There’s an old saying that goes, “the best camera is the one you’ve got with you.” That being said, you’ll find beautiful photos, shot on different sorts of cameras, including DSLR and smartphone systems. The once booming compact camera market may still be alive, but it’s significantly different from what it used to be in the past. Almost a decade ago, the market was rich with options from various manufacturers whose roots might be traced back to several different places, from traditional photographic companies and general electronics ones, to new players keen on disrupting the market with a more leftfield offering.
While a few of these companies still have a hand within the market, their focus has narrowed to only a couple of niche sub-sectors: DSLR-like cameras with expansive zoom lenses built into them; enthusiast compact cameras with large sensors; and cameras which will happily travel underwater. Many of those are still distinct enough from smartphones to warrant their existence, but outside of those, and cameras designed specifically for kids, little else remains.
The sheer number of photos taken on smartphones is one obvious result of their increasing market share overall. By 2013 they were outselling digital cameras by a factor of almost 10 to 1. Initially, it wasn’t obvious that this transition would happen so quickly—and it certainly caught many camera makers flat-footed. But in hindsight, it’s straightforward to determine what caused the rapid adoption of smartphones for photography.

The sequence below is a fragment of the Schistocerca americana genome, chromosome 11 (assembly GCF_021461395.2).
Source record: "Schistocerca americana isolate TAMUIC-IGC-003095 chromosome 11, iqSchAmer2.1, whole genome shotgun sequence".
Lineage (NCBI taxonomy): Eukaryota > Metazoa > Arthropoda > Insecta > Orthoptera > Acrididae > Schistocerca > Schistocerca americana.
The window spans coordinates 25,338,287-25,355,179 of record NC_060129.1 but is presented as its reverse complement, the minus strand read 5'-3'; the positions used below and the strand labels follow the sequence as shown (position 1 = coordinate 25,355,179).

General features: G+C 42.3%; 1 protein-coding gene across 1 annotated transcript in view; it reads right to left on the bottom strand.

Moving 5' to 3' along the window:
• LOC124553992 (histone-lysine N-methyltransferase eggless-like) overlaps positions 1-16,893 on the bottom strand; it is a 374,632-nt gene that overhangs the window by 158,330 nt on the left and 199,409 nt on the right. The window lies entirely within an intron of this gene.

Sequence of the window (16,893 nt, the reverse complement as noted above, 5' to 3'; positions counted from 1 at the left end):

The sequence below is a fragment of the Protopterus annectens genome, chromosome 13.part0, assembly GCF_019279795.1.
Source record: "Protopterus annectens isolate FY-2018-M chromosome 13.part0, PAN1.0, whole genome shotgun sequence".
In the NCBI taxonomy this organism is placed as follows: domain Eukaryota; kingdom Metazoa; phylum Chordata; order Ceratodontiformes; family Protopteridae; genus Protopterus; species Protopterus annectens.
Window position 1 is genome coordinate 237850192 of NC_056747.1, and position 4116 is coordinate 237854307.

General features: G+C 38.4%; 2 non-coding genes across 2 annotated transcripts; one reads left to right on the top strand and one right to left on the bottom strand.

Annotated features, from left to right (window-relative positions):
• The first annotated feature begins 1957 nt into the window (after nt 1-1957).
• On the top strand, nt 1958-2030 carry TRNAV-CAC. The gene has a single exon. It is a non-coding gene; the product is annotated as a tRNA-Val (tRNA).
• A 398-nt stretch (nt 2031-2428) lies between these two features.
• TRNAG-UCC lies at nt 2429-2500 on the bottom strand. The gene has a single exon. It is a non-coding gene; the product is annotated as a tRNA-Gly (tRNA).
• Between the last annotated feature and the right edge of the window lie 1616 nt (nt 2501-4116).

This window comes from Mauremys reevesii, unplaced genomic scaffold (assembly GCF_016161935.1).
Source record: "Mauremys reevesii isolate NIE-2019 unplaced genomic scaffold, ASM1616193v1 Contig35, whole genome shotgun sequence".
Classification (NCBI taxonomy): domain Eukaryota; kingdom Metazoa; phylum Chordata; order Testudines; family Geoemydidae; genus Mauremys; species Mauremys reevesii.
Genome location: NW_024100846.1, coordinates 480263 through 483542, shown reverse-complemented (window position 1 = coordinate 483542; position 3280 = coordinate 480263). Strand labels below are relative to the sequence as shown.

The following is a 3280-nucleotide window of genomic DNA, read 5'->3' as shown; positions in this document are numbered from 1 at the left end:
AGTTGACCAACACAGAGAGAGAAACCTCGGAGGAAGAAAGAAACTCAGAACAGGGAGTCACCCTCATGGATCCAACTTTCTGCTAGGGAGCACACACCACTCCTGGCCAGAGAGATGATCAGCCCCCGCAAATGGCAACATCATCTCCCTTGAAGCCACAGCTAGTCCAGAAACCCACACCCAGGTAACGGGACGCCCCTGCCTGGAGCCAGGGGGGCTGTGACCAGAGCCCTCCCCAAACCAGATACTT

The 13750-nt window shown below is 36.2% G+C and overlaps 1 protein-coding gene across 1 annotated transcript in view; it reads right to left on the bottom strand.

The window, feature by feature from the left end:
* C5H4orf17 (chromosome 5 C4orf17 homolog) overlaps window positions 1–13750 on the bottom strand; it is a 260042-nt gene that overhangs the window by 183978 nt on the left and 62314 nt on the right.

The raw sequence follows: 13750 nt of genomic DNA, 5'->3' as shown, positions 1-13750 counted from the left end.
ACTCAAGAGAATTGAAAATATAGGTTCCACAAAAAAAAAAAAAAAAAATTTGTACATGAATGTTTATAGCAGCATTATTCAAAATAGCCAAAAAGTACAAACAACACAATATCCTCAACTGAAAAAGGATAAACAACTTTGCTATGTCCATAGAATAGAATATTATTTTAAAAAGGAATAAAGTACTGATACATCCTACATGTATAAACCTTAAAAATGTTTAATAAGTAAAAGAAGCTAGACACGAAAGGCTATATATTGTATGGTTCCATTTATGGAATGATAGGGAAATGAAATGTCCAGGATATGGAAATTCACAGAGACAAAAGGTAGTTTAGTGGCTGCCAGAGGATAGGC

However, smartphone photography isn’t just limited to being convenient nowadays. With a rapid influx in new innovations and a robust demand amongst the user base, is the modern-day smartphone replacing professional cameras? Let’s explore.
While the primary decade of smartphone innovation saw them catch up to earlier DSLR models and competitive compact cameras, innovation definitely didn’t stop there. Shortly after smartphones began to surpass compact cameras for several use cases, the most obvious question followed, “Can they also surpass DSLRs and their newly-evolved full-frame mirrorless competitors?” That battle began in earnest around 2013 and 2015, so we’ll check out how those technologies have evolved between then and now.
During those years, smartphones continued to make exponential progress in image quality, despite a slowdown of development in basic sensor and optical technology. For instance, check out these crops from a standard target image taken with five generations of iPhone:
If progress wasn’t through better sensors and optics, the apparent question is—how was it possible? One of the solutions to improve image quality and reduce noise was increased exposure time. However, simply leaving the shutter open longer causes a variety of issues. First, if the camera isn’t on a tripod, camera motion becomes a problem. To address the issue, smartphone makers began deploying more sophisticated optical stabilization systems. However, a stabilization system by itself doesn’t help with the second issue, which is a motion by the object.
All the big smartphone manufacturers want you to believe that only they have a camera that deserves your money. Apple encourages iPhone users to share their best photos on Instagram with the hashtag #ShotOniPhone and can often share those images in TV ads for the iPhone. Google recently partnered with John Legend to film a music video that was shot entirely on the Google Pixel 2, and Samsung had a contract with the International Olympics Committee to offer every athlete the prospect to record and share their best memories on a Galaxy Note 8 at the 2018 Olympics. Smartphone cameras are good for business.
Smartphone vs DSLR: Advantages of DSLR